“I’m concerned that a democracy is turning domestic police into a militarized zone,” she says.

This increasing militarization is part of why Kallos, the New York councilmember, wants to “avoid investing in an ever escalating arms race when these dollars could be better spent” elsewhere.

Lin, the Cal Poly professor, worries that many police officers do not live in the communities they patrol, and remote policing could worsen an “us-versus-them” divide. The Digidog would not be banned under Kallos' bill, but Lin says military drones offer a cautionary tale. They too began strictly as reconnaissance devices before being weaponized.

Kallos and Silicon Harlem Applaud Free Broadband for Students from Charter and Call on All Other Providers to Do the Same

Friday, March 13, 2020

Statement from Council Member Ben Kallos:

Technology is going to be a major tool in fighting the spread of novel coronavirus, but only for those who aren't trapped on the wrong side of the digital divide.

We've worked with Charter to bridge the digital divide with Internet Assist for students on free and reduced lunch or seniors receiving supplemental social security. Today, Charter announced free broadband and Wi-Fi for every student K-12 to college who does not already have broadband for the next 60 days.

Free and low-cost broadband for all students is the key element we needed to allow our children to continue their learning in the safety and security of their homes.

Thank you to Silicon Harlem for their leadership and partnership. Thank you to Charter for leading by example and I call on every other phone and cable internet provider to take similar steps to save us all.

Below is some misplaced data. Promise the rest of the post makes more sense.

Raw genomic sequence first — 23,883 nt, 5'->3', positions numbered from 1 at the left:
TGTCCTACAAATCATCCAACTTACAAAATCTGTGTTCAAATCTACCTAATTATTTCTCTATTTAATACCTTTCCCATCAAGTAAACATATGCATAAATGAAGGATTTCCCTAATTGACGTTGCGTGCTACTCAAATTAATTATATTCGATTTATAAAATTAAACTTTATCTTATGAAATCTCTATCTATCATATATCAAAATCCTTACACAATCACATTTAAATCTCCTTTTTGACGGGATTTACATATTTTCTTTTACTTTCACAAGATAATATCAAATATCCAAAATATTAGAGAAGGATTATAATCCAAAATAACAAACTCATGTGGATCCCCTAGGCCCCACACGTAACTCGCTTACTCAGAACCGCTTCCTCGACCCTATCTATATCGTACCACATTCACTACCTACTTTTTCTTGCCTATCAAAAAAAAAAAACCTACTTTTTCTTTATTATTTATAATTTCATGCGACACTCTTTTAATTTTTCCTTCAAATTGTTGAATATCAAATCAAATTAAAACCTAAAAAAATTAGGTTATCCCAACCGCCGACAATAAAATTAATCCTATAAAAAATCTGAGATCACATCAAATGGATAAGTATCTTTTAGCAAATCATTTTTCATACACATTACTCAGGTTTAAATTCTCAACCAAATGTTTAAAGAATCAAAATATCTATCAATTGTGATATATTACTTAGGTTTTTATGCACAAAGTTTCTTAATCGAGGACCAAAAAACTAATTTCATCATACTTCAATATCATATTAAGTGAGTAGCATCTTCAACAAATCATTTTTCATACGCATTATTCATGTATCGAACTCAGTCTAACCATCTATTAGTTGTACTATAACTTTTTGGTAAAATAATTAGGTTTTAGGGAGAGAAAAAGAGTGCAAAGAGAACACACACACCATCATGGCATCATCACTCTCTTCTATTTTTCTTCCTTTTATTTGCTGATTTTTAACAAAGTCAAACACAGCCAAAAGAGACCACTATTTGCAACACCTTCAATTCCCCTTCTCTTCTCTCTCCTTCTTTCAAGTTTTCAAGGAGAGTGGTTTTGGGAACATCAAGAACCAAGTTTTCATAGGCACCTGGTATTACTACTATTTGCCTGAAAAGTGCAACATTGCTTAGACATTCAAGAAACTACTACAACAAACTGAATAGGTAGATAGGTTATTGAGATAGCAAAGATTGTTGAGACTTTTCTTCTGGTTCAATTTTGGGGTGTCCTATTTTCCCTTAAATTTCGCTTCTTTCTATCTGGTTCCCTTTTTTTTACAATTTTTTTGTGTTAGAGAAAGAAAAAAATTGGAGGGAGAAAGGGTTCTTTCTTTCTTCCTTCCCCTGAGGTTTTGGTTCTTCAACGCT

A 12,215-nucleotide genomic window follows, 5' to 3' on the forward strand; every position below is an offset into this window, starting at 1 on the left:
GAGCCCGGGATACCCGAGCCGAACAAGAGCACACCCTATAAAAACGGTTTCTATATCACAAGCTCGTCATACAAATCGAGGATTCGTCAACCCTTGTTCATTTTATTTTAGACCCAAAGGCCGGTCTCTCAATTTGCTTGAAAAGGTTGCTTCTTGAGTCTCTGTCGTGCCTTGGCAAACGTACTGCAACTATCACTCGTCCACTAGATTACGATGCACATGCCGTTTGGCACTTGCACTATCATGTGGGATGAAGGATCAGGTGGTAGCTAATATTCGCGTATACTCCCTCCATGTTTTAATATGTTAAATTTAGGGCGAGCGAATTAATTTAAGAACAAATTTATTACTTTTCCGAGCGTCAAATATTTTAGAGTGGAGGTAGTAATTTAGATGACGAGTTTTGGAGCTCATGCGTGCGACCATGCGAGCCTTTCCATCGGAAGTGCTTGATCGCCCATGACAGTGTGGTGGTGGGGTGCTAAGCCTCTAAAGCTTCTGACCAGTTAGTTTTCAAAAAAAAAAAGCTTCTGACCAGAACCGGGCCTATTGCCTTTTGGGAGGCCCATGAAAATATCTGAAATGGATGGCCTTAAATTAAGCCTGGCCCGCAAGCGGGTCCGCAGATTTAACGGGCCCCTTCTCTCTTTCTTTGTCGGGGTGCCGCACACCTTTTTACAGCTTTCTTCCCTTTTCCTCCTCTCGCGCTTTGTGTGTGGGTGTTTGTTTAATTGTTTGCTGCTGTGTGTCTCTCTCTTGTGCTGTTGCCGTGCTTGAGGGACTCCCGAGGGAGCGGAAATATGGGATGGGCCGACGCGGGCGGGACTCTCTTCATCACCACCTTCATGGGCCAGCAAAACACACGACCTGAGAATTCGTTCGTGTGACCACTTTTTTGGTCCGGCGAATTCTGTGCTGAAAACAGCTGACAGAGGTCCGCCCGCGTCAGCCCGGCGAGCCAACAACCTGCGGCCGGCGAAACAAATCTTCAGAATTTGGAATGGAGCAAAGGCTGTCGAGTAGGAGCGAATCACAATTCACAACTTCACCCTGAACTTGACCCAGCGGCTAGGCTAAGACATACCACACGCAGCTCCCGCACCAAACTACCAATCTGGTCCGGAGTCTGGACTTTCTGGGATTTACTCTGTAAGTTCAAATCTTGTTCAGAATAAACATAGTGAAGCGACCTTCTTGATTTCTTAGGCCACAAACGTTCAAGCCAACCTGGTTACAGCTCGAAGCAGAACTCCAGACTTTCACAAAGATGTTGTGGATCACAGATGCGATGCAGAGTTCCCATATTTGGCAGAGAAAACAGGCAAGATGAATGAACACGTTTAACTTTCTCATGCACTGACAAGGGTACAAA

Statement from Clayton Banks Co-Founder and CEO of Silicon Harlem:

The 2020 pandemic sheds light on the need for connectivity, devices, and digital literacy for our workforce, students, and underserved communities. I stand with Ben Kallos, and commend the effort of Charter to be a part of the solution.

City and State Holden, Kallos to propose new city ‘moonshot’ division by Annie McDonough

Holden, Kallos to propose new city ‘moonshot’ division

Holden, Kallos to propose new city ‘moonshot’ division

Two New York City lawmakers are launching a moonshot bid to introduce more technological expertise to city government.

Councilmembers Ben Kallos and Robert Holden – who chairs the Council’s Committee on Technology – will propose the creation of a new city Office of Technology and Digital Services, the purpose of which would be to make tech expertise more readily available to city agencies through technology officers who could be embedded in different agencies to help problem-solve or build new software or digital services. 

Gothamist After Falling Facade Kills Woman, City Officials Propose Using Drones To Inspect Buildings by Elizabeth Kim

After Falling Facade Kills Woman, City Officials Propose Using Drones To Inspect Buildings